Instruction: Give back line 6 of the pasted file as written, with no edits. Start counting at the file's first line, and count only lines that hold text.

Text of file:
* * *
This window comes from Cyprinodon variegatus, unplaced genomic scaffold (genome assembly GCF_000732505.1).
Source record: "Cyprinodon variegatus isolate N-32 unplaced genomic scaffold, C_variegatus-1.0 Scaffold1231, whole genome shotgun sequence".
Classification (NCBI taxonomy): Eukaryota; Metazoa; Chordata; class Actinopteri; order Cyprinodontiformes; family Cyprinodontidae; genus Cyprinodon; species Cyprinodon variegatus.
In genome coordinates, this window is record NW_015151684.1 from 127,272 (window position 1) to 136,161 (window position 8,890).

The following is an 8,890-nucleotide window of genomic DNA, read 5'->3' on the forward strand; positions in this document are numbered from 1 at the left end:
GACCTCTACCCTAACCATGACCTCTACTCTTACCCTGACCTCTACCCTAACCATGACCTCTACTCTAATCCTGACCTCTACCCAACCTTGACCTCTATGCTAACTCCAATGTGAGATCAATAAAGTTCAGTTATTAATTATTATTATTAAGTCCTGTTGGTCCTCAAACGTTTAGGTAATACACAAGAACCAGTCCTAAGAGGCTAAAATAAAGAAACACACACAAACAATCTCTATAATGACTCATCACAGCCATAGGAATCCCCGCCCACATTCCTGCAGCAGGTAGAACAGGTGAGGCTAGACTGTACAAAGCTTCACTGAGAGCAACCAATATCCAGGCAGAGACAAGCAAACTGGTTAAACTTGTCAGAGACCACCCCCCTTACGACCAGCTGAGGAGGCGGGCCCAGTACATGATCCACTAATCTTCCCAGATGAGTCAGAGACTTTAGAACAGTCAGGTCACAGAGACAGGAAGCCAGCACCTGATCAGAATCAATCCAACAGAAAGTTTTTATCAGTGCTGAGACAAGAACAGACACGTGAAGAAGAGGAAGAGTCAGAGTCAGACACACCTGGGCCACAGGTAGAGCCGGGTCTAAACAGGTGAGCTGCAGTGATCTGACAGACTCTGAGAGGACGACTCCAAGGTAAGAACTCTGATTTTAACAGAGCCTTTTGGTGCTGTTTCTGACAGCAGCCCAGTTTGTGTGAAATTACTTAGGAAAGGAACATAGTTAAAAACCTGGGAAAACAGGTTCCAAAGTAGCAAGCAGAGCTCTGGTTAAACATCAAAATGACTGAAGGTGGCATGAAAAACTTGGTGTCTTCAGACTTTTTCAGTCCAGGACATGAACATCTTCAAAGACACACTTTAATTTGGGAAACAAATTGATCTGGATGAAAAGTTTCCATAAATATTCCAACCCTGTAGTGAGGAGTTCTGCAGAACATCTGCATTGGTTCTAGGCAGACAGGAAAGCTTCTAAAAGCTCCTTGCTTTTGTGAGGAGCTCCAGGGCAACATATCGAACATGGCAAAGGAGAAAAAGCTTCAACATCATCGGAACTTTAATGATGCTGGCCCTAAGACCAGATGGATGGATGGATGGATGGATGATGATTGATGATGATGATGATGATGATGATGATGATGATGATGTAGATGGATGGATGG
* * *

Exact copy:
GACCTCTACCCTAACCATGACCTCTACTCTTACCCTGACCTCTACCCTAACCATGACCTCTACTCTAATCCTGACCTCTACCCAACCTTGACCTCTATGCTAACTCCAATGTGAGATCAATAAAGTTCAGTTATTAATTATTATTATTAAGTCCTGTTGGTCCTCAAACGTTTAGGTAATACACAAGAACCAGTCCTAAGAGGCTAAAATAAAGAAACACACACAAACAATCTCTATAATGACTCATCACAGCCATAGGAATCCCCGCCCACATTCCTGCAGCAGGTAGAACAGGTGAGGCTAGACTGTACAAAGCTTCACTGAGAGCAACCAATATCCAGGCAGAGACAAGCAAACTGGTTAAACTTGTCAGAGACCACCCCCCTTACGACCAGCTGAGGAGGCGGGCCCAGTACATGATCCACTAATCTTCCCAGATGAGTCAGAGACTTTAGAACAGTCAGGTCACAGAGACAGGAAGCCAGCACCTGATCAGAATCAATCCAACAGAAAGTTTTTATCAGTGCTGAGACAAGAACAGACACGTGAAGAAGAGGAAGAGTCAGAGTCAGACACACCTGGGCCACAGGTAGAGCCGGGTCTAAACAGGTGAGCTGCAGTGATCTGACAGACTCTGAGAGGACGACTCCAAGGTAAGAACTCTGATTTTAACAGAGCCTTTTGGTGCTGTTTCTGACAGCAGCCCAGTTTGTGTGAAATTACTTAGGAAAGGAACATAGTTAAAAACCTGGGAAAACAGGTTCCAAAGTAGCAAGCAGAGCTCTGGTTAAACATCAAAATGACTGAAGGTGGCATGAAAAACTTGGTGTCTTCAGACTTTTTCAGTCCAGGACATGAACATCTTCAAAGACACACTTTAATTTGGGAAACAAATTGATCTGGATGAAAAGTTTCCATAAATATTCCAACCCTGTAGTGAGGAGTTCTGCAGAACATCTGCATTGGTTCTAGGCAGACAGGAAAGCTTCTAAAAGCTCCTTGCTTTTGTGAGGAGCTCCAGGGCAACATATCGAACATGGCAAAGGAGAAAAAGCTTCAACATCATCGGAACTTTAATGATGCTGGCCCTAAGACCAGATGGATGGATGGATGGATGGATGATGATTGATGATGATGATGATGATGATGATGATGATGATGATGTAGATGGATGGATGG